Today’s version of Expanded Broad Match might not even be that bad if it weren’t for one annoying little feature of the Money Algorithm: Low search volume.
Couple of Options?
So if I understand this right, Google is telling us that our two options are to either:
- Do Nothing – Hummm, seems like an odd thing to suggest from an advertising company.
- Use the Google Keyword Tool – The same keyword tool that shows you about as complete and inclusive set of search term data as their link: advanced search operator will show of backlinks on any given website.
Extended Broad Match + Low Search Volume = Blurry Targeting
The combination of Extended Broad Match and Low Search Volume is bad for most pay per click advertisers for developing and refining ad groups down to a micro precision level.It is especially horrible for PPC campaigns that are trying to tap into an emerging market or extremely small and niche PPC campaigns that rely on fewer, low volume keywords to reach their targeted audience effectively.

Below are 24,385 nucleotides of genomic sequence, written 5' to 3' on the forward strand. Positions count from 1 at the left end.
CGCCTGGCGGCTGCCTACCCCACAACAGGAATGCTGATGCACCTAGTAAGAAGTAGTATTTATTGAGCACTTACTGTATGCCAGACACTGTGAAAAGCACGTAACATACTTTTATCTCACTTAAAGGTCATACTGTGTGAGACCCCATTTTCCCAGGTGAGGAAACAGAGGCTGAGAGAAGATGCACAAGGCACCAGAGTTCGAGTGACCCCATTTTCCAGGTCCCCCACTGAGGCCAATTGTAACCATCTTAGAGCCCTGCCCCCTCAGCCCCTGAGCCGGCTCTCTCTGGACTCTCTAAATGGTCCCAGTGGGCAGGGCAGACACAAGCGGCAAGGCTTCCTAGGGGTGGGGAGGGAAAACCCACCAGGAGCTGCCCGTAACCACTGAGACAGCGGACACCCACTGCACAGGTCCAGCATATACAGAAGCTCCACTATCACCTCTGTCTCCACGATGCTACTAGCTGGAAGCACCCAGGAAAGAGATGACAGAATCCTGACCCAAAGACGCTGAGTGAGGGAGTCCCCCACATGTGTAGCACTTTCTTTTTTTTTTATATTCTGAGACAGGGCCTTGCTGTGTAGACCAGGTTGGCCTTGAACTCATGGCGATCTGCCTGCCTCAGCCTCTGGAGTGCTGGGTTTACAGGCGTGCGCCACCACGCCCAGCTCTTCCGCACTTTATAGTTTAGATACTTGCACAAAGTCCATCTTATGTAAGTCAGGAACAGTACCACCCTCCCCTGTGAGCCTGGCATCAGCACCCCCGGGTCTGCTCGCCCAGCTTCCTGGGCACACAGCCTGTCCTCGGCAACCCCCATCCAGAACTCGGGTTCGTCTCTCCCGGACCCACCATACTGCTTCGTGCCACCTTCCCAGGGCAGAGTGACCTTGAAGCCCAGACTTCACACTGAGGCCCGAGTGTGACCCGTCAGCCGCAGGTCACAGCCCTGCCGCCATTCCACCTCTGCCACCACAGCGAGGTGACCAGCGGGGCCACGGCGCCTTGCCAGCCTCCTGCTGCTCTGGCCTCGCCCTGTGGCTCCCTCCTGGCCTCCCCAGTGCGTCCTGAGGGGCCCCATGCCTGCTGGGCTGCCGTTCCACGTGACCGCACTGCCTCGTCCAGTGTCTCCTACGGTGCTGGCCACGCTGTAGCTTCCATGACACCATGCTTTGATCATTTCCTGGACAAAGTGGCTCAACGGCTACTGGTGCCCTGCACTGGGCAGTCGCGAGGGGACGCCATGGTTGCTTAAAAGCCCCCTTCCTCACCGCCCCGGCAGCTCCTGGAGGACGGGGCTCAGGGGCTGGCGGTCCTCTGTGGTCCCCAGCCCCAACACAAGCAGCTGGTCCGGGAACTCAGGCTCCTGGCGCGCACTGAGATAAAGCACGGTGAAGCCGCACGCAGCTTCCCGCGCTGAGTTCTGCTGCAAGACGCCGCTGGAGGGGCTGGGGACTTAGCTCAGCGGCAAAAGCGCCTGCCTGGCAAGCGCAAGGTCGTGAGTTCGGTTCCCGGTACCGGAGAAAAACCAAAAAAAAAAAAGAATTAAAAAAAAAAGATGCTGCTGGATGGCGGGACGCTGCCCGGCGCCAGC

This is as bad of a situation as taking prescription muscle relaxers (loose keyword targeting), having a couple of drinks with dinner (loss of advertiser control) and then trying to drive home (desperate need to reach goal) on a dark and rainy night (blurry campaign conditions).
A Niche Broad Match Modifier Case Study
In April we initiated a small paid search campaign for a niche manufacturing client who’s Unique Selling Point is their ability to customize their products for each customer. As expected, AdWords paid search traffic and ad impressions were low due to the highly targeted campaign that was developed. What made this campaign initially successful was the high conversion rate for the extremely target pay per click ads.Lead levels were great when compared against ad spend and the campaign was producing very well. That all changed at the end of April when we ran into the dreaded Low search volume.
In no time ad impressions, clicks and leads that we were receiving for targeted keywords had dropped as many of our search terms became deactivated.
Did I mention this client is in Canada?